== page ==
Long-running transactions are important, commonly used constructs in BizTalk orchestrations. They provide you with facilities for custom scope-based compensation, custom scope-based exception handling, and the ability to nest transactions, all of which give you great flexibility in designing robust transaction architecture.
You use a long-running transaction when the transaction might need to run for an extended time and you do not need full ACID properties (that is, you do not need to guarantee isolation of data from other transactions). A long-running transaction might have long periods of inactivity, often due to waiting for external messages to arrive.
Long-running transactions possess consistency, and durability, but not atomicity and isolation. The data within a long-running transaction is not locked; other processes or applications can modify it. The isolation property for state updates is not maintained because holding locks for a long duration is impractical.
Commitment of a long-running transaction is different than commitment of an atomic transaction. There is no implicit assumption of distributed coordination regarding the outcome (a long-running transaction exists only within a single orchestration instance). Instead, a long-running transaction is considered committed when the last statement in it has completed. There is no "auto" rollback of state in case of a transaction abort. You can achieve this programmatically through the exception and compensation handlers.
A scope can define its own state by declaring variables, messages, and .NET components. A long-running transaction has access to the state information of its own scope, any scope that encloses it, and any state information that is globally defined within the orchestration. It does not have access to the state information of any scopes that do not enclose it.
Long-running transactions can contain atomic transactions or other long-running transactions. They can be nested to arbitrary depths. For example, your transaction might contain two other long-running transactions, each of which might contain atomic transactions.
Nesting is particularly useful when one or more components of the overall transaction need to be atomic while the overall transaction needs to be long-running. Consider the example of receiving and fulfilling a purchase order. The purchase order can arrive at any time, and the various steps in fulfilling the order might take time to occur, but you still want to treat the entire process as a transaction. The overall transaction in this case clearly needs to be long-running, but an individual step, such as acknowledging a payment, might need to be atomic.
You cannot nest a transactional scope within a scope or orchestration that is not transactional. An enclosing scope or orchestration that is not transactional will not manage state, as it must to properly handle the state management of any scopes within it.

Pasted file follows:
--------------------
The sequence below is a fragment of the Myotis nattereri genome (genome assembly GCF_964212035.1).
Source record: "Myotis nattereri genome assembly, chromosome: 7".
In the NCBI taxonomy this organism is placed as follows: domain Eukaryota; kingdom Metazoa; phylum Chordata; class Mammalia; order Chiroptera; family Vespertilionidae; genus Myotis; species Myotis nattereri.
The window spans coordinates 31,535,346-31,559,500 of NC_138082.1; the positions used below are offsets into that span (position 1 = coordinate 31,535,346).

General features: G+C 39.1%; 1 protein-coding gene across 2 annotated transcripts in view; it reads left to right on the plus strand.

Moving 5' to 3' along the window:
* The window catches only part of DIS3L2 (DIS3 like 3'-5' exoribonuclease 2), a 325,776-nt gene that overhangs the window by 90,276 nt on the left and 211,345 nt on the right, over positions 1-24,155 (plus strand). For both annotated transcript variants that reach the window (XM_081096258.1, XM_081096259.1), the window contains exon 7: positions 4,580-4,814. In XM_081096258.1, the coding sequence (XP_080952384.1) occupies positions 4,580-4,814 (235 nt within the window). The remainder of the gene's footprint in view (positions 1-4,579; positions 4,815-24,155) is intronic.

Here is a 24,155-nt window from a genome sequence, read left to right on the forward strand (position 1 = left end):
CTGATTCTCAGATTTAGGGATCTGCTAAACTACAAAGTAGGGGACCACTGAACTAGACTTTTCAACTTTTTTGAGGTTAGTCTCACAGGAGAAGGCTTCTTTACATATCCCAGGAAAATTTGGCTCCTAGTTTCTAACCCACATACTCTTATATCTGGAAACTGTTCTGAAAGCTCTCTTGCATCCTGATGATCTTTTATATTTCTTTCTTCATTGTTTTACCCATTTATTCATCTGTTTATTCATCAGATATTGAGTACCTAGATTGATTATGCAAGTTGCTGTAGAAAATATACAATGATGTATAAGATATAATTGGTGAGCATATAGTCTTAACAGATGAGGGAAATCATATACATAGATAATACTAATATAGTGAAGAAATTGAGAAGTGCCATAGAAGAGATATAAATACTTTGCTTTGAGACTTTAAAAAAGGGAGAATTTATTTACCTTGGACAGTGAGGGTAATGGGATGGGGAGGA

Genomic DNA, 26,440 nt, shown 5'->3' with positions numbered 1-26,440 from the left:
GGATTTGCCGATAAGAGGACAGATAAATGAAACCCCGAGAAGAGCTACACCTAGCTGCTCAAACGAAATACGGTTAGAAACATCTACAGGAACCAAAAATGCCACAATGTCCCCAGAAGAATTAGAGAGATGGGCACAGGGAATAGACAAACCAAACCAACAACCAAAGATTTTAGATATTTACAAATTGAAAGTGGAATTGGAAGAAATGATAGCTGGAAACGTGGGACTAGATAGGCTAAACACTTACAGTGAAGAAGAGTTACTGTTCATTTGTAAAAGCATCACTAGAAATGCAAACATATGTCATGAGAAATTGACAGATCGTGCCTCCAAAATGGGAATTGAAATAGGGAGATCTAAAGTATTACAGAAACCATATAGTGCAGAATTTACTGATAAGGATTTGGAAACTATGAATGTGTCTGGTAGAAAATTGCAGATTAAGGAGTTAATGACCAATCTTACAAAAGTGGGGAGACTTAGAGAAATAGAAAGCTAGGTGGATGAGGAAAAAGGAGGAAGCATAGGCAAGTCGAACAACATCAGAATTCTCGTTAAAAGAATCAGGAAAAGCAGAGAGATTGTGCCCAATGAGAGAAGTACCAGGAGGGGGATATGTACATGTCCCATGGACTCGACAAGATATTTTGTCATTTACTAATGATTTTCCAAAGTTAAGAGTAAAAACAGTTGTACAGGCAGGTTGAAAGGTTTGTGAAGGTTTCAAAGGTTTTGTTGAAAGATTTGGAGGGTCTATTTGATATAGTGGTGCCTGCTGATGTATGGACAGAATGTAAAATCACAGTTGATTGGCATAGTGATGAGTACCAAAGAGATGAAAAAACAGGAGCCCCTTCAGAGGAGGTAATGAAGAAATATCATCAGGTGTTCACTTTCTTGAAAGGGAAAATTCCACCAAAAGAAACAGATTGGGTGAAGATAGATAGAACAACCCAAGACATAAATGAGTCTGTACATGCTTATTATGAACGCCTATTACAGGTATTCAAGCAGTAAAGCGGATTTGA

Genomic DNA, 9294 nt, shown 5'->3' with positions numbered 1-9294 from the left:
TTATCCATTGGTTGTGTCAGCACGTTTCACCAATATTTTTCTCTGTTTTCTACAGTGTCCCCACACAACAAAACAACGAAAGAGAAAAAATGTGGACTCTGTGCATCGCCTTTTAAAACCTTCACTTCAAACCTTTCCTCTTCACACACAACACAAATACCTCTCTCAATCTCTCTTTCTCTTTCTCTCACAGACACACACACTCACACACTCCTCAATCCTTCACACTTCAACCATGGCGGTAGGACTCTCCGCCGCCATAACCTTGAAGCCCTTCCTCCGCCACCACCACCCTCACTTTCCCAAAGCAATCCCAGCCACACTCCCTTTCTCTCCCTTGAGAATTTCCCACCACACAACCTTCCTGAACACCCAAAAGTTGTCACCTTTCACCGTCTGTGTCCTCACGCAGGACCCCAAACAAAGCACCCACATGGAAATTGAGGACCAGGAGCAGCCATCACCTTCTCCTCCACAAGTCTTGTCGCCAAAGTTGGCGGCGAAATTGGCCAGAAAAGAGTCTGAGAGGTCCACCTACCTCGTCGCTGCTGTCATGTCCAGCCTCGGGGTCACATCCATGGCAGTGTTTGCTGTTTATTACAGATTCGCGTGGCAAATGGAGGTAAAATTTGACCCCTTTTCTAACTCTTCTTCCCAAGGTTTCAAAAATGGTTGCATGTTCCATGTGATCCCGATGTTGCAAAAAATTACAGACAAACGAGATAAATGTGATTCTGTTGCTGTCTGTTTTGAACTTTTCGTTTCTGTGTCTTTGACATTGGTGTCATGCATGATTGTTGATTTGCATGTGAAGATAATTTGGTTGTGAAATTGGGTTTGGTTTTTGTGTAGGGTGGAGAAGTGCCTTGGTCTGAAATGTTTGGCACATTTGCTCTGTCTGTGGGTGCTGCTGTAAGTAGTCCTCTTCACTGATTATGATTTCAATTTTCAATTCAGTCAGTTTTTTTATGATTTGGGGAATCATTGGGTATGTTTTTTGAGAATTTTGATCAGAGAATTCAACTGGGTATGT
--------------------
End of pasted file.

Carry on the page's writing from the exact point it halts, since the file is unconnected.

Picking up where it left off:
A synchronized transaction cannot include any other transactions or synchronized scopes.
A long-running transaction can specify a compensation block that will be called to compensate for the transaction's activities, after it commits. It might simply undo the transaction where feasible, or perform some other function, such as notification, that helps mitigate the effects of the transaction in some way. If you do not add your own compensation code, the runtime engine will by default call the compensation blocks of the inner transactions, both long-running and atomic, in reverse order, starting with the last transaction committed and finishing with the first transaction committed.
Compensation can only be done on a transaction that has committed successfully.
Transactions support fault tolerance for recovery from both internal faults (such as machine failures and software faults) and external faults (such as cancel messages). Partial updates within long-running transactions are not rolled back automatically when a transaction failure occurs, as they are in ACID transactions.
The exception code block for the long-running transaction is called when a fault occurs. The exception code block contains a set of fault handlers that you write to deal with any of the faults that can arise during the execution of the transaction. You can rely on the last known state of the messages, variables, and objects in handling the fault.
You will typically want your exception handler to evaluate the state of the orchestration at the time the exception occurs, take any necessary action based on that state, and call the compensations of any nested transactions.
The execution of the long-running transaction is interrupted when a fault occurs. It cannot be resumed after a fault occurs.